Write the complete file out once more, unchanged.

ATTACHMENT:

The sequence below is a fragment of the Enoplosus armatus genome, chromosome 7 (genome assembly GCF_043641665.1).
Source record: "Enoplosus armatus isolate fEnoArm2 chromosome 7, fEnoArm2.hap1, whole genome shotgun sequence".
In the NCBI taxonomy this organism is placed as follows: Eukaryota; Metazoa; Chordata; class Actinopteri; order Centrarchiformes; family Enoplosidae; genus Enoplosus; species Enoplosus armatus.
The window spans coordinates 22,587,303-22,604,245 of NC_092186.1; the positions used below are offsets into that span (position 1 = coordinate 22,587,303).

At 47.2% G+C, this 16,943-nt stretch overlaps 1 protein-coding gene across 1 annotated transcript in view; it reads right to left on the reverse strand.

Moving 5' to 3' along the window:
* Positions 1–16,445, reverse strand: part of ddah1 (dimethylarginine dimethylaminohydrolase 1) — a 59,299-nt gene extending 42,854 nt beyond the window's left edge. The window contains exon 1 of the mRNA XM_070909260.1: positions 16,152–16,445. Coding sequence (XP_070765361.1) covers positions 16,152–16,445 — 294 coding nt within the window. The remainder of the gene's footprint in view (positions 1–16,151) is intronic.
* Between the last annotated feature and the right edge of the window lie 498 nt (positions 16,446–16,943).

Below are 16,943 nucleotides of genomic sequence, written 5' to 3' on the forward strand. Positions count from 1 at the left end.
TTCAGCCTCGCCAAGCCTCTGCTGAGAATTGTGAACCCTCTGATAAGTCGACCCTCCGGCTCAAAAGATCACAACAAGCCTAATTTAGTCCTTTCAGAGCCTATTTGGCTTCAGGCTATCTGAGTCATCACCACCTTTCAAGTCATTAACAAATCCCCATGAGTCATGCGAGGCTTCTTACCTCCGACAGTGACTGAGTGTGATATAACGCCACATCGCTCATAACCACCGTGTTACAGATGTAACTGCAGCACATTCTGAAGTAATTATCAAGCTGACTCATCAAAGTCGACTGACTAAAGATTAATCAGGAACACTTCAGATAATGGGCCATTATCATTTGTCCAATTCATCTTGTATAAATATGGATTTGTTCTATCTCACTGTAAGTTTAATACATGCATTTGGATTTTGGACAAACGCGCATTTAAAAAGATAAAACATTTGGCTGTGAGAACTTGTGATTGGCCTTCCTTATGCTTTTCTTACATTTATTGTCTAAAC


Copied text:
The sequence below is a fragment of the Enoplosus armatus genome, chromosome 7 (genome assembly GCF_043641665.1).
Source record: "Enoplosus armatus isolate fEnoArm2 chromosome 7, fEnoArm2.hap1, whole genome shotgun sequence".
In the NCBI taxonomy this organism is placed as follows: Eukaryota; Metazoa; Chordata; class Actinopteri; order Centrarchiformes; family Enoplosidae; genus Enoplosus; species Enoplosus armatus.
The window spans coordinates 22,587,303-22,604,245 of NC_092186.1; the positions used below are offsets into that span (position 1 = coordinate 22,587,303).

At 47.2% G+C, this 16,943-nt stretch overlaps 1 protein-coding gene across 1 annotated transcript in view; it reads right to left on the reverse strand.

Moving 5' to 3' along the window:
* Positions 1–16,445, reverse strand: part of ddah1 (dimethylarginine dimethylaminohydrolase 1) — a 59,299-nt gene extending 42,854 nt beyond the window's left edge. The window contains exon 1 of the mRNA XM_070909260.1: positions 16,152–16,445. Coding sequence (XP_070765361.1) covers positions 16,152–16,445 — 294 coding nt within the window. The remainder of the gene's footprint in view (positions 1–16,151) is intronic.
* Between the last annotated feature and the right edge of the window lie 498 nt (positions 16,446–16,943).

Below are 16,943 nucleotides of genomic sequence, written 5' to 3' on the forward strand. Positions count from 1 at the left end.
TTCAGCCTCGCCAAGCCTCTGCTGAGAATTGTGAACCCTCTGATAAGTCGACCCTCCGGCTCAAAAGATCACAACAAGCCTAATTTAGTCCTTTCAGAGCCTATTTGGCTTCAGGCTATCTGAGTCATCACCACCTTTCAAGTCATTAACAAATCCCCATGAGTCATGCGAGGCTTCTTACCTCCGACAGTGACTGAGTGTGATATAACGCCACATCGCTCATAACCACCGTGTTACAGATGTAACTGCAGCACATTCTGAAGTAATTATCAAGCTGACTCATCAAAGTCGACTGACTAAAGATTAATCAGGAACACTTCAGATAATGGGCCATTATCATTTGTCCAATTCATCTTGTATAAATATGGATTTGTTCTATCTCACTGTAAGTTTAATACATGCATTTGGATTTTGGACAAACGCGCATTTAAAAAGATAAAACATTTGGCTGTGAGAACTTGTGATTGGCCTTCCTTATGCTTTTCTTACATTTATTGTCTAAAC